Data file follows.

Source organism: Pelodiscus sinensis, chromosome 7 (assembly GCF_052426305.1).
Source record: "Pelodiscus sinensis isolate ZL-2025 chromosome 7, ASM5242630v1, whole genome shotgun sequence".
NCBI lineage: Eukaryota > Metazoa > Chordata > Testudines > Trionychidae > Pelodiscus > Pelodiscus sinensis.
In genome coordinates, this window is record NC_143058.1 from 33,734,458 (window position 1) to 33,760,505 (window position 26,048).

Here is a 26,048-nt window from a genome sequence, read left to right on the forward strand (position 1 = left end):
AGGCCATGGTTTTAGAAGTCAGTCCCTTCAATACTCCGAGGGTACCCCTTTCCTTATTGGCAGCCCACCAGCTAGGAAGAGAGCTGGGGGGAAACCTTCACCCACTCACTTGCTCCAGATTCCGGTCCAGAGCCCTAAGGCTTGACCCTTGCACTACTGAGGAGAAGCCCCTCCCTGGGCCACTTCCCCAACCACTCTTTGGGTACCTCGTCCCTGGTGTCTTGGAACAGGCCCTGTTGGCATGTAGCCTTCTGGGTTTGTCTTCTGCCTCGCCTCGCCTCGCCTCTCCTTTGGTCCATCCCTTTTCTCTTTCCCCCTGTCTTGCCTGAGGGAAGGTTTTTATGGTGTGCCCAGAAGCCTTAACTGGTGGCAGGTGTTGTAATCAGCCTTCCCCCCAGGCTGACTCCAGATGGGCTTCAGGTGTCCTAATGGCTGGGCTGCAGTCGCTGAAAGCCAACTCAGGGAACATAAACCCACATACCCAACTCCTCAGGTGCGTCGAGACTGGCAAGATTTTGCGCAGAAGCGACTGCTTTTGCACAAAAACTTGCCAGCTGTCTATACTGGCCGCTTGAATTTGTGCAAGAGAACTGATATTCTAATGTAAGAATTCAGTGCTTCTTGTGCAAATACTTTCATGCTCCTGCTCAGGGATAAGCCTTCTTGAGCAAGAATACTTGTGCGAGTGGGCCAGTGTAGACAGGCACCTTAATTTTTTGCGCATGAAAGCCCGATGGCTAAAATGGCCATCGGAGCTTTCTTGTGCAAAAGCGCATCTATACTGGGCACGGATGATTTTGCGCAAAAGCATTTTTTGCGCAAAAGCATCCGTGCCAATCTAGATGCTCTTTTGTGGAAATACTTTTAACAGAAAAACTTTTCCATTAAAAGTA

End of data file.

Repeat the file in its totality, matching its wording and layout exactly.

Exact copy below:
Source organism: Pelodiscus sinensis, chromosome 7 (assembly GCF_052426305.1).
Source record: "Pelodiscus sinensis isolate ZL-2025 chromosome 7, ASM5242630v1, whole genome shotgun sequence".
NCBI lineage: Eukaryota > Metazoa > Chordata > Testudines > Trionychidae > Pelodiscus > Pelodiscus sinensis.
In genome coordinates, this window is record NC_143058.1 from 33,734,458 (window position 1) to 33,760,505 (window position 26,048).

Here is a 26,048-nt window from a genome sequence, read left to right on the forward strand (position 1 = left end):
AGGCCATGGTTTTAGAAGTCAGTCCCTTCAATACTCCGAGGGTACCCCTTTCCTTATTGGCAGCCCACCAGCTAGGAAGAGAGCTGGGGGGAAACCTTCACCCACTCACTTGCTCCAGATTCCGGTCCAGAGCCCTAAGGCTTGACCCTTGCACTACTGAGGAGAAGCCCCTCCCTGGGCCACTTCCCCAACCACTCTTTGGGTACCTCGTCCCTGGTGTCTTGGAACAGGCCCTGTTGGCATGTAGCCTTCTGGGTTTGTCTTCTGCCTCGCCTCGCCTCGCCTCTCCTTTGGTCCATCCCTTTTCTCTTTCCCCCTGTCTTGCCTGAGGGAAGGTTTTTATGGTGTGCCCAGAAGCCTTAACTGGTGGCAGGTGTTGTAATCAGCCTTCCCCCCAGGCTGACTCCAGATGGGCTTCAGGTGTCCTAATGGCTGGGCTGCAGTCGCTGAAAGCCAACTCAGGGAACATAAACCCACATACCCAACTCCTCAGGTGCGTCGAGACTGGCAAGATTTTGCGCAGAAGCGACTGCTTTTGCACAAAAACTTGCCAGCTGTCTATACTGGCCGCTTGAATTTGTGCAAGAGAACTGATATTCTAATGTAAGAATTCAGTGCTTCTTGTGCAAATACTTTCATGCTCCTGCTCAGGGATAAGCCTTCTTGAGCAAGAATACTTGTGCGAGTGGGCCAGTGTAGACAGGCACCTTAATTTTTTGCGCATGAAAGCCCGATGGCTAAAATGGCCATCGGAGCTTTCTTGTGCAAAAGCGCATCTATACTGGGCACGGATGATTTTGCGCAAAAGCATTTTTTGCGCAAAAGCATCCGTGCCAATCTAGATGCTCTTTTGTGGAAATACTTTTAACAGAAAAACTTTTCCATTAAAAGTA